Grace's Guide To British Industrial History

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Grace's Guide is the leading source of historical information on industry and manufacturing in Britain. This web publication contains 149,755 pages of information and 235,473 images on early companies, their products and the people who designed and built them.

Grace's Guide is the leading source of historical information on industry and manufacturing in Britain. This web publication contains 147,919 pages of information and 233,587 images on early companies, their products and the people who designed and built them.

J. Bibby and Sons

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Revision as of 17:40, 18 October 2021 by PaulF (talk | contribs)
Araby 1950
CidalNovember 1952.
April 1953.
Araby ShampooJune 1953.
November 1963. Finish.
February 1968. Low-Lather PAT.

of King Edward Street, Liverpool.

1830 Edward Bibby bought the Conder Mill, near Quernmore, Lancaster.

1878 The mill was passed via his son James Bibby to Edward's two grandsons, Joseph Bibby and James Bibby, who ran the business as J. Bibby and Sons. Around this time, the business first started to produce compound animal meal. It is claimed they produced the first calf meal.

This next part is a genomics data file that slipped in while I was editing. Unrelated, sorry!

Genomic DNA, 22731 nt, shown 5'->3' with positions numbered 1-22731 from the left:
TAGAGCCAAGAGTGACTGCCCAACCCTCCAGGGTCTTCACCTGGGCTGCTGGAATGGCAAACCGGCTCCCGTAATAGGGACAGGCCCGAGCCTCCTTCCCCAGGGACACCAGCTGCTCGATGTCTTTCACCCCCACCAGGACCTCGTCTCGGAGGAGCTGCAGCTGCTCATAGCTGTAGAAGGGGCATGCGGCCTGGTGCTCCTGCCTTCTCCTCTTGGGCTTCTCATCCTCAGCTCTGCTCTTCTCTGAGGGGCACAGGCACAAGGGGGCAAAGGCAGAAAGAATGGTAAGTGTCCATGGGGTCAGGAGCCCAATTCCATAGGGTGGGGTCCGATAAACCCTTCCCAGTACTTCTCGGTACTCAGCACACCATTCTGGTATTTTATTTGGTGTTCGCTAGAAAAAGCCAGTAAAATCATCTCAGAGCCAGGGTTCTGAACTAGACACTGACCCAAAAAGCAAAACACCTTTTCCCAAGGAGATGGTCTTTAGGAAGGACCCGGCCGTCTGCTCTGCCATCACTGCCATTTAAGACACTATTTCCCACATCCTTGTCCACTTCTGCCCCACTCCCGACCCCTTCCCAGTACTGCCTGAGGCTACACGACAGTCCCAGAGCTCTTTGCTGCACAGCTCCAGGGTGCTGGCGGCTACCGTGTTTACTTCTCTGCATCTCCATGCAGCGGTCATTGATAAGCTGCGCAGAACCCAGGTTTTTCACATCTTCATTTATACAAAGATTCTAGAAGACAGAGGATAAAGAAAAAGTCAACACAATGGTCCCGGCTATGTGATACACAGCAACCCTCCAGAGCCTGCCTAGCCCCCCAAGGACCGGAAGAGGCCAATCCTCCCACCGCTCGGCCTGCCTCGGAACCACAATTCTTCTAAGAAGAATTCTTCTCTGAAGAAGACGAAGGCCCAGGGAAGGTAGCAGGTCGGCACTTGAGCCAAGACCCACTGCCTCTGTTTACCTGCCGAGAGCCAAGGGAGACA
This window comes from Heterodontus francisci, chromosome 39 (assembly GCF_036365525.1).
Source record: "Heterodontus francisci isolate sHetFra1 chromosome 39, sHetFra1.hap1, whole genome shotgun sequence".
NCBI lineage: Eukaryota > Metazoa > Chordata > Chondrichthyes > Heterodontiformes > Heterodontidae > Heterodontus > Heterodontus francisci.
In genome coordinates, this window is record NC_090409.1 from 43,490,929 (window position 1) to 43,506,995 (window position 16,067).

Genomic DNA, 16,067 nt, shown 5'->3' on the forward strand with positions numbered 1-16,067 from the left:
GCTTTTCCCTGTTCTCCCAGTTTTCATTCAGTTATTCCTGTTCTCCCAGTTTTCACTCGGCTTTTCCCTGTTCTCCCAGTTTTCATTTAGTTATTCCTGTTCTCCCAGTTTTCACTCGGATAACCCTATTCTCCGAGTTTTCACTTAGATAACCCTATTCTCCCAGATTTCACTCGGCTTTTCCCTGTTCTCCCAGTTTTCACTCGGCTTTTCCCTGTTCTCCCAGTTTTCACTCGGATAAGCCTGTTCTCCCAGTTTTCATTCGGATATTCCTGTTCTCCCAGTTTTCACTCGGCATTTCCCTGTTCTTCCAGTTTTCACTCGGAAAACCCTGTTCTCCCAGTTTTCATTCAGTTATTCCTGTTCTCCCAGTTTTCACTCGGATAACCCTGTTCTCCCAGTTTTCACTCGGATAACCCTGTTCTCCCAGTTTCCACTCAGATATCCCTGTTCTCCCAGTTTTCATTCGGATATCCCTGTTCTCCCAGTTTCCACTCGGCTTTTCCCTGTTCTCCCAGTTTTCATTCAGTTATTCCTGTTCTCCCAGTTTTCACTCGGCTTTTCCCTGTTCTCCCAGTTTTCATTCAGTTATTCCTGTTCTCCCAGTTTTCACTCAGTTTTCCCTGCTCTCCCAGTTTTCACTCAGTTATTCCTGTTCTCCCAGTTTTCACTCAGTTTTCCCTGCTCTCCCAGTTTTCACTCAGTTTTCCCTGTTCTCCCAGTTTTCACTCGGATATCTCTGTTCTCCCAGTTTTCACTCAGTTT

1885 Company established by Joseph Bibby, J.P., and James Bibby. After a fire destroyed Conder Mill, the business continued to operate at Fleet Square Mills, Lancaster.

1895 By this time, production at both the Fleet Square Mills and the company's new mill in Liverpool had reached 3,000 tons per week.

1914 J. Bibby and Sons Ltd of King Edward St, Liverpool, was incorporated as a limited company[1]

1914 Seed crushers. Speciality: feeding stuffs for cattle. Employees 2,000. [2]